Interview: Rowan Joffe Talks BRIGHTON ROCK

His thoughts on the difficulties of adapting Graham Greene's classic novel and where he feels the film fits in a four quadrant-dependent culture.

While the Brits got to take in Rowan Joffe's (who penned scripts for 28 Weeks Later and The American, among others) Brighton Rock early this year, us Yankees only saw the film drop in theaters last August. WhatCulture! got to speak to Joffe during the UK release HERE, where we also reviewed the film HERE. Now, this writer's had a chance to speak with Joffe about the difficulties of adapting Graham Greene's classic novel and where he feels the film fits in a four quadrant-dependent culture. WC: For starters, we were wondering, why an adaptation, and in a way, a remake?
Rowan Joffe: I don€™t know, I must some sort of suicidal instinct. I mean, its one thing adapting a classic novel €“ it€™s another thing adapting a novel, it€™s another thing adapting an enormously popular novel, it€™s another thing still adapting a classic novel, something of a literary talent, and it€™s another thing entirely adapting a classic novel that€™s also been adapted into a classic film. It is in fact sheer lunacy and the only explanation that I can come up with is, it really is like falling in love with someone you shouldn€™t fall in love with, no matter how many people tell you it€™s going to end in tears, you go through with anyway, because there is some confounding attraction €“ even if my debut film was trashed by a lot of angry critics and my career never recovered, I€™d still wanted to do it, and I wanted to do it because I fell in love with the idea.
OWF: Do you think your version of €œBrighton Rock€ is more influenced by the 1947s adaptation or the novel itself?
RJ: I didn€™t want to inflame the sensibilities of any already inflamed critics, it is my experience amongst British critics that it wasn€™t the I was competing with, it was their memory of the film. I don€™t believe a single critic sat down and watched my movie back-to-back with the Boulting brothers movie and objectively compared the two. What happened was, they watched my movie and compared that with their memory, their recollection, their nostalgia for the original movie. Which is a little bit like comparing a current wife with the ghost of a diseased wife €“ you can€™t compare because the unreal one, the memory, the abstraction, the fantasy, become perfect €“ it becomes the most perfect movie ever made. In fact, the truth of it is, the Boulting brothers movie is long-winded, complicated, boring and dated €“ and the reason why it has such popular place in, especially, British critic€™s minds is that it was a landmark performance by Sir Richard Attenborough and that is certainly true, no one had really delivered anything like that in British film. Britain was making shit films at the time, it was making post-war sucky romantic films in 1947, and €œBrighton Rock€ really stood out. That€™s really what I was up against, I realized, I was up against not the original, I was up against the perceived original.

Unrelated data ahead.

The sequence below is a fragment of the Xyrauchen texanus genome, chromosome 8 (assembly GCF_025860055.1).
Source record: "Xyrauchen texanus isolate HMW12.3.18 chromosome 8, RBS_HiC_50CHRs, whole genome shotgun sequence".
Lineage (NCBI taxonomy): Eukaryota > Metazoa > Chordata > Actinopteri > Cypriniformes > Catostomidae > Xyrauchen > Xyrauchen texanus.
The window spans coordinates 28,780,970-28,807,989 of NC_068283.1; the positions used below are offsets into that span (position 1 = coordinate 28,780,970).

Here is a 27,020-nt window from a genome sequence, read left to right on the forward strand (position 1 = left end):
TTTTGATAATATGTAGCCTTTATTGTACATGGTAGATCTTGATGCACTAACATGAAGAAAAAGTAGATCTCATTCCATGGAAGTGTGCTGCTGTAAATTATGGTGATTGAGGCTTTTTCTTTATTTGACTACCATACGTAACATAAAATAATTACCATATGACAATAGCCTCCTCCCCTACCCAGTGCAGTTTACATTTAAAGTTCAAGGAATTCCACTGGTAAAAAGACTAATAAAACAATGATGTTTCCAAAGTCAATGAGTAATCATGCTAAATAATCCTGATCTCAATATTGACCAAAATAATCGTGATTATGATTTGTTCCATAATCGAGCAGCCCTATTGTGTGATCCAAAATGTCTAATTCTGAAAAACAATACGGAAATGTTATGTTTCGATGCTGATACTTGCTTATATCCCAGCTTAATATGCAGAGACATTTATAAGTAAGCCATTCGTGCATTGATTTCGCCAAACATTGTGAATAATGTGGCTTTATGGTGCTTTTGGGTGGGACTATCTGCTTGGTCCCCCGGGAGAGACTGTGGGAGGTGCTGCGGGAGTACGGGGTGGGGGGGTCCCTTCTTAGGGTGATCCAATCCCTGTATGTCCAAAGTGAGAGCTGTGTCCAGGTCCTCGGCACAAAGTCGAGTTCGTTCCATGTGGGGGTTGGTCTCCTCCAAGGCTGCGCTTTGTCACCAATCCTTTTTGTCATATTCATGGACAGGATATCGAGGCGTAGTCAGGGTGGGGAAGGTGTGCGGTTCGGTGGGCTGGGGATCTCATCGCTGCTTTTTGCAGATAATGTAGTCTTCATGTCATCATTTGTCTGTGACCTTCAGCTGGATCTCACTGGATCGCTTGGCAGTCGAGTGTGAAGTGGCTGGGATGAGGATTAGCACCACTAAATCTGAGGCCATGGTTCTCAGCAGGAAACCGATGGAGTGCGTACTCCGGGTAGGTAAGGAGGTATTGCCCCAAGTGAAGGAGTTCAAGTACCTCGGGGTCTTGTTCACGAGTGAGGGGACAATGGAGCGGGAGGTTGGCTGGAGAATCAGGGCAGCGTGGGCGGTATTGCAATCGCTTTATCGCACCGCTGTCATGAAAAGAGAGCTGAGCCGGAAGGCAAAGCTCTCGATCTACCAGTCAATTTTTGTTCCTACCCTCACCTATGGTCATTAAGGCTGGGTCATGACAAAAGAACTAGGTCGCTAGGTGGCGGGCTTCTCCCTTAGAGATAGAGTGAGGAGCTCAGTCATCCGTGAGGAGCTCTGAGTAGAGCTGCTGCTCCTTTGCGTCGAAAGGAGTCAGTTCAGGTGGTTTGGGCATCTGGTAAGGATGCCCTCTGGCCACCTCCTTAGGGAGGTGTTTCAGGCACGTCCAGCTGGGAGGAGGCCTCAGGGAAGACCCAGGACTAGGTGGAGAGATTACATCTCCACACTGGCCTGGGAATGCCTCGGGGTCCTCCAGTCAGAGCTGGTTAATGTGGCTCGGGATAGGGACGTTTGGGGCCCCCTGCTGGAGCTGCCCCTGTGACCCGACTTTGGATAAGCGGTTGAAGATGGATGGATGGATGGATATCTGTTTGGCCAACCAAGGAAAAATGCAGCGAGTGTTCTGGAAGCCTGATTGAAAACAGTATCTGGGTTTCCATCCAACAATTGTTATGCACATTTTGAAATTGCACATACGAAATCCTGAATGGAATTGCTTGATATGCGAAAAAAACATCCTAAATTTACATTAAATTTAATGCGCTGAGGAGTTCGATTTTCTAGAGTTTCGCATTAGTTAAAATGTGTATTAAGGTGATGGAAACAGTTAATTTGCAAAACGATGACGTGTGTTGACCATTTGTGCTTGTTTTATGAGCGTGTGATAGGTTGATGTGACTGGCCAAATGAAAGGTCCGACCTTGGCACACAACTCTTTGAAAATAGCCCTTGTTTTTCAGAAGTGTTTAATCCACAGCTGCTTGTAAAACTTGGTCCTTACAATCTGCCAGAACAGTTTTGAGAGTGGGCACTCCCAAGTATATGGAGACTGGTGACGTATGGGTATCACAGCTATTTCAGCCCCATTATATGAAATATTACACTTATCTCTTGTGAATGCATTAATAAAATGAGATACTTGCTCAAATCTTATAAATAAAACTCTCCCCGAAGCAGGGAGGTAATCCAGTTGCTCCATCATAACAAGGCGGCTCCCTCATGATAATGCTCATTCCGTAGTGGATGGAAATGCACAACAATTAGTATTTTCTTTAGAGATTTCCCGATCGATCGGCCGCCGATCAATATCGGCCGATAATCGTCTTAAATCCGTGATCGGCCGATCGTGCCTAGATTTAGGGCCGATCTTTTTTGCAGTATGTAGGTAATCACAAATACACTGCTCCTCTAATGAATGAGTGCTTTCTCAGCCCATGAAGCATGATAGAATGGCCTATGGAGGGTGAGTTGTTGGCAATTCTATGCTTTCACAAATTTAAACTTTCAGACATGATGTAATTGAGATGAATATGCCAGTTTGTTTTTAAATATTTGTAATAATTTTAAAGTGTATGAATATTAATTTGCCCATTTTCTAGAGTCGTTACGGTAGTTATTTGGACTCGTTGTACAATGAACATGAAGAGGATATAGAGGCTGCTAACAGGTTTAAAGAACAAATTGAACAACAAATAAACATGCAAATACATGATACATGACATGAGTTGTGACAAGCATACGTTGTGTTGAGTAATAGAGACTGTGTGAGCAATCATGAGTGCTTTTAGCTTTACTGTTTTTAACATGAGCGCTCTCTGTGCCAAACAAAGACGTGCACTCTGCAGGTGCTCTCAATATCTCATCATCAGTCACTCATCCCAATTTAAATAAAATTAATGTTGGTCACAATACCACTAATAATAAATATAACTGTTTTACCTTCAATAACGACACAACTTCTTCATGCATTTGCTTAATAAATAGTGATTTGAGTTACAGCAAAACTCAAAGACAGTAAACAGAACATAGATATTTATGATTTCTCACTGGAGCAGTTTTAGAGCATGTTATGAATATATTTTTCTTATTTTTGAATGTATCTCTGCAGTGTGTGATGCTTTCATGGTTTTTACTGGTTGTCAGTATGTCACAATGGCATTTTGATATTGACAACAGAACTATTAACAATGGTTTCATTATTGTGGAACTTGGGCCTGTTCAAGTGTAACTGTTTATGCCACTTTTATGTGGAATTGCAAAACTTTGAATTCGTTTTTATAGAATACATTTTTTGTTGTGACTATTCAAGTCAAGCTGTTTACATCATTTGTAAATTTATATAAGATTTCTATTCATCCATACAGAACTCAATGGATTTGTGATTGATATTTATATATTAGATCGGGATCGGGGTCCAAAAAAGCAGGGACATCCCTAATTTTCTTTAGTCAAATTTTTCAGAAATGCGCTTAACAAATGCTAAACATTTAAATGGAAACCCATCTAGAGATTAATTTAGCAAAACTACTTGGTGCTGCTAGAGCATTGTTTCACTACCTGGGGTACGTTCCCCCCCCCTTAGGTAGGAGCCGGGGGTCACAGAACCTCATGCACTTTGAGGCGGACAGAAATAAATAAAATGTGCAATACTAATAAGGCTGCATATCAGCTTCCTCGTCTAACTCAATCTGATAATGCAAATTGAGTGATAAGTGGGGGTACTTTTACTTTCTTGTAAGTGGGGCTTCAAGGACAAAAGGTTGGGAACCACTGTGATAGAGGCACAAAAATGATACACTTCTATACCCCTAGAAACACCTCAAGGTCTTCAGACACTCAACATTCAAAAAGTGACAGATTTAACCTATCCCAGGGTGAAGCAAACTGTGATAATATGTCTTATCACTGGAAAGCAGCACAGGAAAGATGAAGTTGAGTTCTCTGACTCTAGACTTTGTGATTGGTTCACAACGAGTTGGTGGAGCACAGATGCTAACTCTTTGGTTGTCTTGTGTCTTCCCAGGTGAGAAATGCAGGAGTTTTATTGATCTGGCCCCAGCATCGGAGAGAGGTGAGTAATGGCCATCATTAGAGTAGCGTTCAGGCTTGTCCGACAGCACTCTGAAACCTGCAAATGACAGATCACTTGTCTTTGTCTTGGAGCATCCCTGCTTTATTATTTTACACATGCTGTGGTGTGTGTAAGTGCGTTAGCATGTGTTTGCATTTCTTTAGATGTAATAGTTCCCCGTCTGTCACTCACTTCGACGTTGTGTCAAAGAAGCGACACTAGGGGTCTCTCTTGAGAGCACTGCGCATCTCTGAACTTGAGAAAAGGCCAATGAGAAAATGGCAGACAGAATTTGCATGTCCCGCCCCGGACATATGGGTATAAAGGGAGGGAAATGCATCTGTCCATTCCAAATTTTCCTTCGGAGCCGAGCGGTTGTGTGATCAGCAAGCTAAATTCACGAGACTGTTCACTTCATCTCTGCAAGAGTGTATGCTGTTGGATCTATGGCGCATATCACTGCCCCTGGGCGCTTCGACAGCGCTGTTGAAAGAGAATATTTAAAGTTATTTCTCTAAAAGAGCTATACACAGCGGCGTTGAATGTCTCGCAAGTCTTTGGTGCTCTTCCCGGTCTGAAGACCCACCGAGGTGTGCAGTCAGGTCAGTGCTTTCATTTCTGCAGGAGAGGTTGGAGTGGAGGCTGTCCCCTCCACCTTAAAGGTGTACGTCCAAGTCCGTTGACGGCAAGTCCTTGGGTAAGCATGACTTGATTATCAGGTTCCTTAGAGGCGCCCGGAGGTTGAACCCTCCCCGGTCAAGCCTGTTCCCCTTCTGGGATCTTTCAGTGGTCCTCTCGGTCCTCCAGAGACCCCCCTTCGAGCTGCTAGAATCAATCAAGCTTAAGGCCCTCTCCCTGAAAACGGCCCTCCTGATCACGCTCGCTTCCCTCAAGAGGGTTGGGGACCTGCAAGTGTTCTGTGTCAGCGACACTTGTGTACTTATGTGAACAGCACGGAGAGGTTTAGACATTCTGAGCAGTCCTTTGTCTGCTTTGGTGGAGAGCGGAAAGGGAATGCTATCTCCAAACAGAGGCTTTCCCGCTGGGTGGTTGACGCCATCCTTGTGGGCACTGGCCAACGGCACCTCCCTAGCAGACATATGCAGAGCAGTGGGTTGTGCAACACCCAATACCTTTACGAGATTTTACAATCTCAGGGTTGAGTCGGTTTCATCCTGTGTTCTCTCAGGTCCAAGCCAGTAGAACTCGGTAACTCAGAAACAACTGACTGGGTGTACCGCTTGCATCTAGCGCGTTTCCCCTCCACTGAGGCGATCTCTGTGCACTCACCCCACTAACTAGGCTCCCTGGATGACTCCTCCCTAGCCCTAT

OWF: How do you feel your film fits into the current filmmaking climate?
RJ: Oh boy, well, that€™s a good question. The current filmmaking climate seems to me to be more four-quadrant oriented that it has ever been in my lifetime. When I was a kid, the idea that there would be a movie called €œCowboys & Aliens€ - that would be a serious cinematic enterprise, would have felt like a joke, it would felt like something that harked back to a B-movie in the early 60s. And I understand from that €“ I haven€™t seen that movie, it may well be a fantastic movie, I€™m not criticizing it, but I€™m just saying I feel that it€™s a perhaps a more commercial climate in my lifetime. So I€™m not sure where €œBrighton Rock€ fits. My hope is this €“ it€™s a thriller, it€™s got some great action sequences in it, it€™s a very visual movie, it€™s got a great score, it€™s got a good cast, and also its part gangster thriller, part love story €“ so in my tiny head, it€™s four-quadrant . But whether or not the public see it that way, I€™m sure I€™m being hopelessly naïve.
OWF: One more question €“ the film features some impressive cinematography €“ what were some films you watched as reference? One film that jumped into our heads was €œNight of the Hunter€.
RJ: Wow, well, I€™m certainly a fan of €œNight of the Hunter€, but I€™d say that the more obvious references to €œBrighton Rock€ were a lot of film noir, I read about film noir, and actually, in a sense, we didn€™t have any complicated or particularly highfalutin noir references, what we actually did at the end of the day is we decided to shoot the movie with some of the equipment that the movie would€™ve been shot on in the 60s in Britain, so John Mathieson got hold of a range of equipment, and it immediately gave the film a period feel. Really, the main visual influence is the novel, a thriller but also a gothic fairy tale, we wanted everything to feel a little larger than life, a little more intense and colorful and surreal and perverse and dark than real life, and that€™s what John Mathieson and production designer James Merifield really managed to put on the screen is a gothic fairy tale for a kind of contemporary and ultimately, a love story between a demon and an angel, that€™s what we€™ve thought about it all, is a love story.
OWF: Thank you very much for your time. Brighton Rock is available on DVD in the UK NOW.
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The best of the five boroughs is now represented. Brooklyn in the house! I'm a hardworking film writer, blogger, and co-host of "It's No Timecop" podcast! Find me on Tumblr at Our Elaborate Plans...